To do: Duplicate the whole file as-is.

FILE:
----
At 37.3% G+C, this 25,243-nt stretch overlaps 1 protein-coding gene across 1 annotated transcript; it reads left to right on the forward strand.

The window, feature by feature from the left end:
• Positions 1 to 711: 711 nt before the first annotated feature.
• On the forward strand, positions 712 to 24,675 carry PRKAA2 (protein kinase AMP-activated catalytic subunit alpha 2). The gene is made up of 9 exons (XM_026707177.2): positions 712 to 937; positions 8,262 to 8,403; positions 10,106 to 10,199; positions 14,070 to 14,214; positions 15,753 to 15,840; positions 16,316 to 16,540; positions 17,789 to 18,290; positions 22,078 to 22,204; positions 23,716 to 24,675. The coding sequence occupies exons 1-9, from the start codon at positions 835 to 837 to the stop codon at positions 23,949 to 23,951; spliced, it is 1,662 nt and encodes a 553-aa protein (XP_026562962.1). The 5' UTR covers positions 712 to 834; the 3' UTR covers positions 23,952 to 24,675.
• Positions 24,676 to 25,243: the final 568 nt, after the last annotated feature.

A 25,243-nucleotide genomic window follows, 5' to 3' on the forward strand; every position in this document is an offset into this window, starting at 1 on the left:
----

At 37.3% G+C, this 25,243-nt stretch overlaps 1 protein-coding gene across 1 annotated transcript; it reads left to right on the forward strand.

The window, feature by feature from the left end:
• Positions 1 to 711: 711 nt before the first annotated feature.
• On the forward strand, positions 712 to 24,675 carry PRKAA2 (protein kinase AMP-activated catalytic subunit alpha 2). The gene is made up of 9 exons (XM_026707177.2): positions 712 to 937; positions 8,262 to 8,403; positions 10,106 to 10,199; positions 14,070 to 14,214; positions 15,753 to 15,840; positions 16,316 to 16,540; positions 17,789 to 18,290; positions 22,078 to 22,204; positions 23,716 to 24,675. The coding sequence occupies exons 1-9, from the start codon at positions 835 to 837 to the stop codon at positions 23,949 to 23,951; spliced, it is 1,662 nt and encodes a 553-aa protein (XP_026562962.1). The 5' UTR covers positions 712 to 834; the 3' UTR covers positions 23,952 to 24,675.
• Positions 24,676 to 25,243: the final 568 nt, after the last annotated feature.

A 25,243-nucleotide genomic window follows, 5' to 3' on the forward strand; every position in this document is an offset into this window, starting at 1 on the left: